Thursday, October 14, 2010
Simon Finn - Pass the Distance (1970)
For fans of: Pearls Before Swine, Linda Perhacs, Current 93
This album is dark and psychedelic, with a progressiveness a bit akin to if Can were to try their hand with an acid folk album. It's all barely being held together with a great voice and melodies that wander left and right. Several of these songs show a great power that's somewhat unusual for music of this type, "Jerusalem" being the most notable. It's not the most cohesive album, but it's got some great highs and nicely combines the psychedelia of the decade before this with the progressiveness that was just becoming popular. It also seems to capture an existential longing that few artists are able to match. - Matthew Foster
"Simon Finn's Pass the Distance is a legendary acid folk recording from the psychedelic era. Originally issued on the Mushroom label in 1970, the LP was embroiled in legal hassles and withdrawn from circulation. David Tibet of Current 93 became obsessed with it upon hearing a bootleg copy in 1995, and along with Simon and the Canadian Jnana imprint, has reissued it on Durtro as a CD. Finn, a Canadian native, made the record in 1969 in Vic Keary's Chalk Farm Studios with some new jamming mates including David Toop and Paul Burwell!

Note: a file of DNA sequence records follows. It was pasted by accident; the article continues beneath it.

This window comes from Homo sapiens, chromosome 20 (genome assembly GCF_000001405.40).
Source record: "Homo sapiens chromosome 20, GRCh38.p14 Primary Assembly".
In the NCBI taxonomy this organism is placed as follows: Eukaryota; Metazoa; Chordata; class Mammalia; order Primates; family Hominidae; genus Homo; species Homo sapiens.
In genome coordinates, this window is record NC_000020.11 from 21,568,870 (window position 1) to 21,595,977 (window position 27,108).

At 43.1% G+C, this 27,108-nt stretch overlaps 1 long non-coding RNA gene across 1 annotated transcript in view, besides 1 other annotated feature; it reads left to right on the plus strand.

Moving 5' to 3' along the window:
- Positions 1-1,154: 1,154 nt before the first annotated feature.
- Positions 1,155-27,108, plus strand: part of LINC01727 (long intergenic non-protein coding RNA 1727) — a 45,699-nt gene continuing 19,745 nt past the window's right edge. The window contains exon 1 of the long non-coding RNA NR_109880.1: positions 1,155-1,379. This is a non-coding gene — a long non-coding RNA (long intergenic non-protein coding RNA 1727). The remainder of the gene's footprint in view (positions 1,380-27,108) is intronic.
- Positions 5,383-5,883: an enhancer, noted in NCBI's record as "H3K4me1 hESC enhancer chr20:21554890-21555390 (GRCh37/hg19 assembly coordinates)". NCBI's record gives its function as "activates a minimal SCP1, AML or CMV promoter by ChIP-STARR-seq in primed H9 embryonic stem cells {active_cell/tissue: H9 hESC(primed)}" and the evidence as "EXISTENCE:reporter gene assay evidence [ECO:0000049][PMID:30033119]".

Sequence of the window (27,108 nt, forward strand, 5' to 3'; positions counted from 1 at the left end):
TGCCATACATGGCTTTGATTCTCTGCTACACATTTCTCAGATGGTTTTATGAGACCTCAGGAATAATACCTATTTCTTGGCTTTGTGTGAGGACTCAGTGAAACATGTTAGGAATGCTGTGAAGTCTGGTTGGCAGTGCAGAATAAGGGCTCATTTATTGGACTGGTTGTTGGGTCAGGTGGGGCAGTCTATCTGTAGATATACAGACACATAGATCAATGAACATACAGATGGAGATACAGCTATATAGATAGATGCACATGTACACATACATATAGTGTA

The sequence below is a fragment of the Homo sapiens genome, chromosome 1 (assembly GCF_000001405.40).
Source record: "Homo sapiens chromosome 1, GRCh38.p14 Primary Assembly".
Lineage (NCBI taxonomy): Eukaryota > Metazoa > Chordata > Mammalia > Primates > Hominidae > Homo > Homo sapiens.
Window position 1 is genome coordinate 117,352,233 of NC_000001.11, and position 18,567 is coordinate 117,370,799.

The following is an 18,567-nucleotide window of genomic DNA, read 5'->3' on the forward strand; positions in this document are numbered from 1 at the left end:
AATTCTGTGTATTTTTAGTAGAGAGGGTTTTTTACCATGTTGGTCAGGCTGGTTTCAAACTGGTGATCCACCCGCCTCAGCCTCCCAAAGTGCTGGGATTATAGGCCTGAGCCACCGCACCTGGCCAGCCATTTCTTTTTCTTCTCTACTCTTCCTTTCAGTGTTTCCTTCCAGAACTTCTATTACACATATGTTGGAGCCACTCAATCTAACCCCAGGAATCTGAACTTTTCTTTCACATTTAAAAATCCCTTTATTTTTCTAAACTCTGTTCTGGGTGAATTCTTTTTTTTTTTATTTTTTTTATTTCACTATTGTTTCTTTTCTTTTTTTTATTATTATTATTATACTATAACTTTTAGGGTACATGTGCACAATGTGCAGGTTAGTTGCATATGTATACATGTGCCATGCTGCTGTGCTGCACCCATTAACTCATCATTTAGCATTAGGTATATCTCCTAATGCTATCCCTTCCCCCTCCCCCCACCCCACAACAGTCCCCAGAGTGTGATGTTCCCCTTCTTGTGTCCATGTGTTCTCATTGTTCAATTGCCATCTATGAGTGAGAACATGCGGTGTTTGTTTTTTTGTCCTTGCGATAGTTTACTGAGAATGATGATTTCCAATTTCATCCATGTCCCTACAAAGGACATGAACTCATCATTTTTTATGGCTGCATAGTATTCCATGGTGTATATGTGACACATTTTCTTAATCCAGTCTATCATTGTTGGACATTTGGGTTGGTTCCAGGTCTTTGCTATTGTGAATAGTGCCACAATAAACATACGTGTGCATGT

Pass the Distance is not a drippy peace and love record. It is a nocturnal, nightmarish album full of extremes as well as aesthetically beautiful textures and subtleties. Finn was obsessed with Christian themes (both redemptive and apocalyptic), history, the environment, and strange, oblique love songs. The centerpiece is the epic "Jerusalem." With maniacally strummed acoustic guitars, a swirling church organ, hand drums, and a muddy bassline, Finn iterates the vision of Christ as he walked through the city and was crucified by the very people who praised his name, and he equates Christ with the 1960s counterculture ideals. The crux of the song is the terror and rage that Christ would feel were he to return and be crucified in the current millennium by those who profess his name. Finn begins softly, sadly, and soon begins ranting and screaming as the music gathers in intensity and menace until it becomes utterly frightening. It is followed by "Where's Your Master Gone," a song about Satan, articulated with Toop's electric guitar lilting in the backdrop with Burwell popping the accents with his tables. Finn croons sweetly and confusingly about the transformation and redemption of Satan. And so it goes -- whether Finn is singing about love found and lost, sex, new age revelation, or Gnostic Christianity; there is in his gentleness, a darker, more sinister edge, one that can set one's teeth to grinding or make one see things in the dark. But there is also great tenderness and vulnerability as well, as evidenced by "Patrice," or "What a Day." Taken as a whole, it is creepy and beautiful and poetic and crazy and utterly wonderful. It is a maverick recording from a time far wilder and more imaginative than our own. The CD contains the ten-track original album, an unreleased single, and two completely unreleased studio tracks -- one of which is a recording of the first song Finn ever wrote. It has extensive liner notes by Finn, Toop, Tibet, and Keary. Pass the Distance is available from either Finn's or the Durtro web sites. While Pass the Distance may not be for everyone, those who dare to step out on to this ledge will be immeasurably rewarded." - AMG